The Schuyler family was established in the New World by Philip P. Schuyler, who migrated from Amsterdam in 1650, and whose son, Peter, was the first mayor of Albany and Chairman of the Board of Indian commissioners of the province. The family was one of the wealthiest and most influential in the colony and was closely related by marriage to the Van Rensselaers, Van Cortlandts, and other representatives of the old Dutch aristocracy. His family had gradually expanded their holdings and influence in the New World. His father, John Schuyler Jr. was the third generation of the family in America, when he married Cornelia Van Cortlandt. Together, they had 11 children.
Schuyler's father died when he was 7 years old. After attending the public school at Albany, he was educated by tutors at the Van Cortlandt family estate at New Rochelle. He joined the British forces in 1755 during the French and Indian War and raised a company. He was commissioned as its captain by his cousin, Lt. Governor James Delancey. Later in that war, he served as a quartermaster, purchasing supplies and organizing equipment. He served in the Provincial Army during the Seven Years' War, first as captain and later as deputy-commissary with the rank of major, taking part in the battles of Lake George in 1755, Oswego River in 1756, Ticonderoga in 1758, and Fort Frontenac in 1758.
In 1761-62, Schuyler made a trip to England to settle accounts from his work as quartermaster. He also used this time to build a town house in Albany, and start his country estate at Saratoga. After the war, he also expanded his estate at Saratoga, expanding his holdings to tens of thousands of acres, adding tenant farmers, a store, and mills for flour, flax, and lumber. His flax mill for the making of linen was the first one in America. He built several schooners on the Hudson, and named the first USS Saratoga.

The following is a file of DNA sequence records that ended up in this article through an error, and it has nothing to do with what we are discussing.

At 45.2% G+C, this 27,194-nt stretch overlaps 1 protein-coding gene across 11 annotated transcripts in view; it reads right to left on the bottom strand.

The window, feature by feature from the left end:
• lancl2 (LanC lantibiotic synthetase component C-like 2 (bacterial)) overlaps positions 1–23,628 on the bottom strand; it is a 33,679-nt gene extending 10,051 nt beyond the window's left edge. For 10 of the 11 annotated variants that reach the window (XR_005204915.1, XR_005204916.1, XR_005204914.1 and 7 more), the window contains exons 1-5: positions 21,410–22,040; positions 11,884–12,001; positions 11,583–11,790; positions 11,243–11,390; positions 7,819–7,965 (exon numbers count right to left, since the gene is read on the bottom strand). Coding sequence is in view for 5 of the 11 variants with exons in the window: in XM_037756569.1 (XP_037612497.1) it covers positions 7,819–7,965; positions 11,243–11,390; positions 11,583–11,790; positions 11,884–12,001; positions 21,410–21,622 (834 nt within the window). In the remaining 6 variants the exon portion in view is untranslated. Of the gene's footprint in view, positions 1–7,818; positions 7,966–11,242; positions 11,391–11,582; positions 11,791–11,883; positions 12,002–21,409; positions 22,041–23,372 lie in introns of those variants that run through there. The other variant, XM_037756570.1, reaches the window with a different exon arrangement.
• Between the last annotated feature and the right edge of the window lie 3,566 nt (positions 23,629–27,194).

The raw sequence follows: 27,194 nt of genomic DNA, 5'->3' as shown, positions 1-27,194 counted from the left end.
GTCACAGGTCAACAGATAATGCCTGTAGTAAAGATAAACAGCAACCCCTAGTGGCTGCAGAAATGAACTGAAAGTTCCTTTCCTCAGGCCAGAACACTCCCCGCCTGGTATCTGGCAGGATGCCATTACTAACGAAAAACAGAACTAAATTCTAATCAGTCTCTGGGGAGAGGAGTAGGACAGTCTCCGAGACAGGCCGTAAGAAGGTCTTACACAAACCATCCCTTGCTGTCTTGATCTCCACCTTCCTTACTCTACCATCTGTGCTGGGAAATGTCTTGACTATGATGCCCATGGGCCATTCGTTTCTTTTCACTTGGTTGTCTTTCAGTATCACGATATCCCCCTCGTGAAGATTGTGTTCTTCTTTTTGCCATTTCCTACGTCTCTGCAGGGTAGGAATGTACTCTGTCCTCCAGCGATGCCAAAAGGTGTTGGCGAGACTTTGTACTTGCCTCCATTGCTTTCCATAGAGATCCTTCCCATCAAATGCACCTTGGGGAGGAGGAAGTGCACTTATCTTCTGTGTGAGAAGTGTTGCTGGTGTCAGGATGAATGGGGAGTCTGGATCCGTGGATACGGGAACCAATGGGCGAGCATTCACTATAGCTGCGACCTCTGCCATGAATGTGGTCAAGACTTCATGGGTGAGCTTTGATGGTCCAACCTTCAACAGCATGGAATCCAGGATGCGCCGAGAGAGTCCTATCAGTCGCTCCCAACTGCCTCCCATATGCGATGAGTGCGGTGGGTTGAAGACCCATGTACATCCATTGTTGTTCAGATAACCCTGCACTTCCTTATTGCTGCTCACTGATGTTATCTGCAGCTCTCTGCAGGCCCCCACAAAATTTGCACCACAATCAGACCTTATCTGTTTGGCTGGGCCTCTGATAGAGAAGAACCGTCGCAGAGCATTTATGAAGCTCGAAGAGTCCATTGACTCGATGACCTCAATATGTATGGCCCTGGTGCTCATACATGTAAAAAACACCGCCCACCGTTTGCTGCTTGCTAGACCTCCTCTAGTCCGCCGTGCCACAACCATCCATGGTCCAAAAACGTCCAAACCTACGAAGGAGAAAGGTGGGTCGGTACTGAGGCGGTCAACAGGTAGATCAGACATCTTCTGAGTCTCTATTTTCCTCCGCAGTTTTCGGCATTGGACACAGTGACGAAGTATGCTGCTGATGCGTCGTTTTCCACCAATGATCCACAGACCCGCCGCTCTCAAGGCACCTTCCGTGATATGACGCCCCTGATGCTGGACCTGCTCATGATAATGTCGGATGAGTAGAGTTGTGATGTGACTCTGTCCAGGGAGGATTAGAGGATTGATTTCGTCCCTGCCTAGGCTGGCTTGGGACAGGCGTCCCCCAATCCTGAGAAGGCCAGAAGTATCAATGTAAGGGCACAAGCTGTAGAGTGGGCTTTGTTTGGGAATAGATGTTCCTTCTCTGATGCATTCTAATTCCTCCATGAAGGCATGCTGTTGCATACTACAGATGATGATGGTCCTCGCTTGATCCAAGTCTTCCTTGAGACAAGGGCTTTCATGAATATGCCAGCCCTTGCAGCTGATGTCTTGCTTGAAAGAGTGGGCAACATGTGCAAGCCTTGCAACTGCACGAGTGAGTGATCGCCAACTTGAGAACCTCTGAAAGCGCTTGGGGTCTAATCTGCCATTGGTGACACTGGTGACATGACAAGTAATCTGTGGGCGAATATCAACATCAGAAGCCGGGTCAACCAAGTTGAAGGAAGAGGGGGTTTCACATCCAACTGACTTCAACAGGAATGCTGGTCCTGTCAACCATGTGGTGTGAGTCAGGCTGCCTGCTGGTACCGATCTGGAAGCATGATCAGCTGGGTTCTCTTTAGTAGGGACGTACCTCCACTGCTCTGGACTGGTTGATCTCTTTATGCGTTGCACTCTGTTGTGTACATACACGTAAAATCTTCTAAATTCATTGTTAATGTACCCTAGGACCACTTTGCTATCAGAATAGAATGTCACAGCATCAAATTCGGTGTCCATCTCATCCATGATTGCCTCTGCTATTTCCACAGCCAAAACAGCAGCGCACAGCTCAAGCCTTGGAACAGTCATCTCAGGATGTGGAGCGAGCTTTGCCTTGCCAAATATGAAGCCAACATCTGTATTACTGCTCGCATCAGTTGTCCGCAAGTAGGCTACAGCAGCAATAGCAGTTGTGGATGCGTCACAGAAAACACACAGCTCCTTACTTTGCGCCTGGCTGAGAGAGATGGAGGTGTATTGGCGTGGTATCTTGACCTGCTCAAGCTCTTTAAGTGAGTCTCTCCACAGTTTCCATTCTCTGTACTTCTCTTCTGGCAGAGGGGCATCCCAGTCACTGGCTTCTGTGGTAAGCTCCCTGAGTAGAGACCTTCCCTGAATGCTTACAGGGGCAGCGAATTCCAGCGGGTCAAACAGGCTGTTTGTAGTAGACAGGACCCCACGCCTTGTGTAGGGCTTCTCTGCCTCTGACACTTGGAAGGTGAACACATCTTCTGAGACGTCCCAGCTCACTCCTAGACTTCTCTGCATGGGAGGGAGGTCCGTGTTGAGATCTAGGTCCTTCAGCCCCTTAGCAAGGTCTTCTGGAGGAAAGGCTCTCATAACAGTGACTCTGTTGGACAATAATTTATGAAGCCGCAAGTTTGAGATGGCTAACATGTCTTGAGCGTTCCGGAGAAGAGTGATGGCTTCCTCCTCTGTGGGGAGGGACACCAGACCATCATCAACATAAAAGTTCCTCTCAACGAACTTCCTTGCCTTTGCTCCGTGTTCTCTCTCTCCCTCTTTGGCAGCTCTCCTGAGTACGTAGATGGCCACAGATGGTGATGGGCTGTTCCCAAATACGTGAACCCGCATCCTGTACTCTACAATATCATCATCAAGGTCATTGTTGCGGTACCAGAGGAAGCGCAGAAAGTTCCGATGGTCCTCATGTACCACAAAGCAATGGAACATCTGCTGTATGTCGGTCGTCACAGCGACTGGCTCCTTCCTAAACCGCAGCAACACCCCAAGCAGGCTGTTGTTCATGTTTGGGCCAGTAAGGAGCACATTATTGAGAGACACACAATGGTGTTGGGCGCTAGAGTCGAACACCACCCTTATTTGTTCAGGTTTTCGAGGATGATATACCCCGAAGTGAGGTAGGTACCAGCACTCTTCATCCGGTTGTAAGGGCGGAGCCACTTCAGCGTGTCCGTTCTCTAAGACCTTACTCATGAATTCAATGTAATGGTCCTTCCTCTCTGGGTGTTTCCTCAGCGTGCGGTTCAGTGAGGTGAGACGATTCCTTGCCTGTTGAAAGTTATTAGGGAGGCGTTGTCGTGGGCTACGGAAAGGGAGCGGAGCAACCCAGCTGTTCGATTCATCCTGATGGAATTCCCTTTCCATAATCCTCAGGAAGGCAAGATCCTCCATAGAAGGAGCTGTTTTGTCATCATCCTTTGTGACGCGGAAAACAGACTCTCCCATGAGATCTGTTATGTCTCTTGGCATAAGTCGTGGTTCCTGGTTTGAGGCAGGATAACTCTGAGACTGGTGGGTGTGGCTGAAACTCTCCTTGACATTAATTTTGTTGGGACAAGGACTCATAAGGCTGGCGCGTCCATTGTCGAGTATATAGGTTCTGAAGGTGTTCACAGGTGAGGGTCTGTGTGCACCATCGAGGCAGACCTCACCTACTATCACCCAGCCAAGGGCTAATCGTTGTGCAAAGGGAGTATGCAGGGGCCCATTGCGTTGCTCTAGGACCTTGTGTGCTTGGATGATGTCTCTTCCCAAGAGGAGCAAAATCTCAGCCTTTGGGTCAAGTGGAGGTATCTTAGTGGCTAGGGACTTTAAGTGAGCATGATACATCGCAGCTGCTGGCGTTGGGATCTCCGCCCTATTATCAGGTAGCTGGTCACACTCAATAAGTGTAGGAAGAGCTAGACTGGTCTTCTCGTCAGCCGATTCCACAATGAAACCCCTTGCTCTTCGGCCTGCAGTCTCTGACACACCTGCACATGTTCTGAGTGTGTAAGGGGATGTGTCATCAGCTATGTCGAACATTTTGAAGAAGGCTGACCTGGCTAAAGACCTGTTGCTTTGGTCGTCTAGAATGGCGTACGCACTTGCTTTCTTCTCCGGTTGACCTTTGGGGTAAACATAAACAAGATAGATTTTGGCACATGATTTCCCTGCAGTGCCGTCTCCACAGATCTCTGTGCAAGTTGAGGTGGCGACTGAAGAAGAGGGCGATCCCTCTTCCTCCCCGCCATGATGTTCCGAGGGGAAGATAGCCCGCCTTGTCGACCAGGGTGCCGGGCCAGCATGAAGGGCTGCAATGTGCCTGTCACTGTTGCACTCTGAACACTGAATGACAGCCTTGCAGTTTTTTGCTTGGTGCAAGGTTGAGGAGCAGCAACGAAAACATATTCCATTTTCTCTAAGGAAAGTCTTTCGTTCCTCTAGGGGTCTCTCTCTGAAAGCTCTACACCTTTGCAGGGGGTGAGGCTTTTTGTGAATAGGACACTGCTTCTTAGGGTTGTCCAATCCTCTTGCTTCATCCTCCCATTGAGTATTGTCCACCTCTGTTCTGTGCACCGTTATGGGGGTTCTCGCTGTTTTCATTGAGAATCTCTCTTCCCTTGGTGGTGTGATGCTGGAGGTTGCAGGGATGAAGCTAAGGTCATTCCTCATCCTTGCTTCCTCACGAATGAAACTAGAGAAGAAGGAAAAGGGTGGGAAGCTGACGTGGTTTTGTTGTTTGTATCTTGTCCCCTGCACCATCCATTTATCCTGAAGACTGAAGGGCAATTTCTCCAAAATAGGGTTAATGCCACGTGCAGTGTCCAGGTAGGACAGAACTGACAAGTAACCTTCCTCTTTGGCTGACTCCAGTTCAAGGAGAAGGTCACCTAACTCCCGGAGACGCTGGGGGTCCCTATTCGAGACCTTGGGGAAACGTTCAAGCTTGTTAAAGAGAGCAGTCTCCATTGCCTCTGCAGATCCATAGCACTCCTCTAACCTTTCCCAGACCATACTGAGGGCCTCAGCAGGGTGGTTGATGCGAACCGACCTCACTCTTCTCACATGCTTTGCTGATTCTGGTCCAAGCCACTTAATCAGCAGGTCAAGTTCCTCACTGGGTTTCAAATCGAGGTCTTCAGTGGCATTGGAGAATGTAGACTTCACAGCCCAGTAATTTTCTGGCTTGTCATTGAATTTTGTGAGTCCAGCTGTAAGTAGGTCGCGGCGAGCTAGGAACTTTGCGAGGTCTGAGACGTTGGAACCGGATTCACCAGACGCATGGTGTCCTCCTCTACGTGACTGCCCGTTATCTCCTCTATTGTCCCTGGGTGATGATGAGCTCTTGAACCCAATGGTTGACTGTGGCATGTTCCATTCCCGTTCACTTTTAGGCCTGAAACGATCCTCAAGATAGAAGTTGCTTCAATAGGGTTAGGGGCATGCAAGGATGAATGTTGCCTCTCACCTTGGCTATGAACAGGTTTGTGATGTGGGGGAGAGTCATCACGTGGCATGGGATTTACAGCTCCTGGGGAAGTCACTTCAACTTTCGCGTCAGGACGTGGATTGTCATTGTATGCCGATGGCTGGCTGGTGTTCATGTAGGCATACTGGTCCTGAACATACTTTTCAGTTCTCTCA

From 1768-75, Schuyler represented Albany in the New York Assembly, and he was closely associated with the Livingston family in the leadership of the Presbyterian or Whig party. He was a delegate to the second Continental Congress in May 1775, and on June 19, he was chosen one of the 4 major-generals in the Continental Army. During this time, his views came to be more opposed to the colonial government. He was particularly outspoken in matters of trade and currency. He was also made a colonel in the militia for his support of governor Henry Moore.
Placed in command of the Northern Department of New York, Schuyler established his headquarters at Albany, and made preparations for an invasion of Canada. Soon after the expedition started he was prostrated by rheumatic gout, and the actual command devolved upon Brig. Gen. Richard Montgomery. Schuyler returned to Fort Ticonderoga and later to Albany, where he spent the winter of 1775-76 in collecting and forwarding supplies to Canada and in suppressing the Loyalists and their Indian allies in the Mohawk Valley.
On the death of Montgomery and the failure to take Quebec, the army retreated to Crown Point, and its commander, Brig. Gen. John Sullivan, was superseded by Brig. Gen. Horatio Gates. Gates claimed precedence over Schuyler and, on failing to secure recognition, intrigued to bring about Schuyler's dismissal. The controversy was taken into Congress. The necessary withdrawal of the army from Crown Point in 1776 and the evacuation of Fort Ticonderoga in 1777 were magnified by Schuyler's enemies into a retrograde movement, and, on August 19, he was superseded. A court martial appointed in 1778 acquitted him on every charge.
He resigned from the army in April 1779. He was a delegate from New York to the Continental Congress in 1779-81, and state senator in 1781-84, 1786-90, and 1792-97. In 1788, he joined his son-in-law Alexander Hamilton, John Jay and others in leading the movement for the ratification by New York of the Federal constitution. He served in the U.S. Senate as a Federalist from 1790-91 and was again elected in 1797, but resigned in January 1798 on account of ill health. He was also active for many years as Indian commissioner and surveyor-general and helped to settle the New York boundary disputes with Massachusetts and Pennsylvania. He prepared plans for the construction of a canal between the Hudson river and Lake Champlain before 1776, and, in 1792-96, carried to a successful conclusion a more pretentious scheme for connecting the Hudson with Lake Ontario by way of the Mohawk, Oneida Lake and the Onondaga river.
In the elections of 1796, he was returned to the U.S. Senate and served from March 4, 1797 until he resigned with health problems on January 3, 1798. He was buried with full military honors in the vault of General Abraham Ten Broeck. His remains were later re-interred in the Albany Rural Cemetery. In 1871, a Doric column of Quincy granite, 36 feet tall, was erected in his memory.